3. How is the doctrine of the preeminence of Christ in all things (Col. 1:15-23) necessarily bound to racial reconciliation in the church (Col. 3:11)?  

The Problems: Vast and Systemic

According to a recent national study, if you ask ten white evangelicals whether or not minorities are treated equally in our judicial system, seven would say that they believe that minorities are treated equally. If you ask ten minority evangelicals that same question, eight would say that minorities are not treated equally in our judicial system. How could there be such division in outlook? It’s time to ask questions and see the issues with fresh eyes. The following four videos probe some of these underlying issues.

  • Charlie Dates – The Most Segregated Hour in America: Overcoming Divisions to Pursue MLK’s Vision of Racial Harmony

  • Darryl Williamson – How Do You Respond to Someone Who Says, “I’m Not Racist; I’m Color Blind.”

  • Beau Hughes – How Can Churches Help People Address Personal Prejudice?

  • Thabiti Anyabwile – One Thing White Evangelicals Should Understand About Racial Reconciliation

Reflection Questions
  1. Do you recognize any hidden prejudice in your way of thinking about people who are different than you?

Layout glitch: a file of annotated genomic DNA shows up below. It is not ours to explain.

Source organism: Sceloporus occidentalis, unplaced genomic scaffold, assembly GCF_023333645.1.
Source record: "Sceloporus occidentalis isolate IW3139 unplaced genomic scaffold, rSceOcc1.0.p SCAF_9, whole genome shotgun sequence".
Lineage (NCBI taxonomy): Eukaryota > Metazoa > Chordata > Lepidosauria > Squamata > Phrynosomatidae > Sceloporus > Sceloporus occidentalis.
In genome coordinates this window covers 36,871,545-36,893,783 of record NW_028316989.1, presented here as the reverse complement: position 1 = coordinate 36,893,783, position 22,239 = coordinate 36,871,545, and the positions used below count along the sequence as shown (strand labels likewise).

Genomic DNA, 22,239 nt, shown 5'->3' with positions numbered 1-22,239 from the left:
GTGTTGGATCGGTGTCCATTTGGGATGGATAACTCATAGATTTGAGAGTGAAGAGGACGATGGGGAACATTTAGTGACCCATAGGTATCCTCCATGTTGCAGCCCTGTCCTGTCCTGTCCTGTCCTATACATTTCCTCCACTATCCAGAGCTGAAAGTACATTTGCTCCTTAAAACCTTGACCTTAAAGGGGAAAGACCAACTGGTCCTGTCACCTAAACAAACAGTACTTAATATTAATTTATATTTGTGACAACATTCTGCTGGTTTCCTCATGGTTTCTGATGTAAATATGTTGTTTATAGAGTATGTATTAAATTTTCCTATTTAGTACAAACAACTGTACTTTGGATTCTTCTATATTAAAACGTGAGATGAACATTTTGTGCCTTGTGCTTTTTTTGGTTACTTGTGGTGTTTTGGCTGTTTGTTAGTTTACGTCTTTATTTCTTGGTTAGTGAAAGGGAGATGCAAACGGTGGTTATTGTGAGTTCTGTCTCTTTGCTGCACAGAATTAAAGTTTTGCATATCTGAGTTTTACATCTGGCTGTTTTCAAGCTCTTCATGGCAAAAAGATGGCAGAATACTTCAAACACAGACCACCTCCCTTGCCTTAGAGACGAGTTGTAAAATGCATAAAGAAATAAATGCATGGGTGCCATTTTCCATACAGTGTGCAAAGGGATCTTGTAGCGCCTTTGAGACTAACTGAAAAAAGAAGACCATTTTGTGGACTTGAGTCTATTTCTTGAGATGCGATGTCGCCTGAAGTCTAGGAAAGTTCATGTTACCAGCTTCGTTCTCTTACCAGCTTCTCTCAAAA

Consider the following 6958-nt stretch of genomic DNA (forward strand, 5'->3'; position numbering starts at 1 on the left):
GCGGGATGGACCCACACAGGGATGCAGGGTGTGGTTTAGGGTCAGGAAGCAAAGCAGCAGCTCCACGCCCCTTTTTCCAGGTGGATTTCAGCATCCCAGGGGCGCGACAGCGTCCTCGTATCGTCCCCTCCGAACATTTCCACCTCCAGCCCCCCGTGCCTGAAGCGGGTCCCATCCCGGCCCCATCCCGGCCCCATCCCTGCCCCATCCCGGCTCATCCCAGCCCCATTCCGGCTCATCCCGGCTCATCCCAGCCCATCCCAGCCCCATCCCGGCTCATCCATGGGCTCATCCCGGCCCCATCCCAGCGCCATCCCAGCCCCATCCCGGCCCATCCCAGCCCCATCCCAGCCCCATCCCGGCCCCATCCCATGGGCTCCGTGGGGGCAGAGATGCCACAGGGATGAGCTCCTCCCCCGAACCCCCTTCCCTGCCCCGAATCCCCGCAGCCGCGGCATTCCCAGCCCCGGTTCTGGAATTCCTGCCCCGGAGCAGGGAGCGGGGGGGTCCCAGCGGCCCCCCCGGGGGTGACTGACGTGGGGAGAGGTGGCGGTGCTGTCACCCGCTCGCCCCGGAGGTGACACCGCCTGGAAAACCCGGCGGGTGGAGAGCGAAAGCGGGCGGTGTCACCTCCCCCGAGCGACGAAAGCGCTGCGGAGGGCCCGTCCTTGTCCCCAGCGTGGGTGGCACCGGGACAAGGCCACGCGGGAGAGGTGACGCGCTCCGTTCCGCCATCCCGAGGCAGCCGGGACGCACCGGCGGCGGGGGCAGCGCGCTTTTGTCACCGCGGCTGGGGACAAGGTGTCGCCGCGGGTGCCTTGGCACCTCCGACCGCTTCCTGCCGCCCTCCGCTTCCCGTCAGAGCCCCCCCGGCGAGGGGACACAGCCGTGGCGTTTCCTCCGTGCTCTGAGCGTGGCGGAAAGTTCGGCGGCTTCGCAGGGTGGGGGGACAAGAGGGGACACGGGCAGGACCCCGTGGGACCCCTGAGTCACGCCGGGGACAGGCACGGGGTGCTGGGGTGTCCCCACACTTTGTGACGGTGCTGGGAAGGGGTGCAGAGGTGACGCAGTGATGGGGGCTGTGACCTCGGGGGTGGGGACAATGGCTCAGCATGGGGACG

2. Do you actively pursue friendship people who are different than you?
  3. How have you practiced listening to the concerns and sufferings of those ethnically and culturally different from you?
  4. What does it look like to actively pursue racial reconciliation where the Lord has put you at this point in your life?
  5. What ethnic barriers can you identify in your local church?
  6. In what ways does the culture of your local church encourage (or discourage) ethnic diversity?
  7. How does our personal and corporate faith as a church inform our cultural engagement in the world in pursuit of justice for all people?

The Foundation: The Image of God

Key Passages

Acts 10:27–28

Genesis 1:27

Acts 17:26

The concept of race requires an understanding about being made in the image of God. If we are going to do the work of racial unity we need a robust doctrine of the image of God. In this podcast Thabiti Anyabwile lays out what it means to be created in the image of God and how that affects our view on race and racial unity.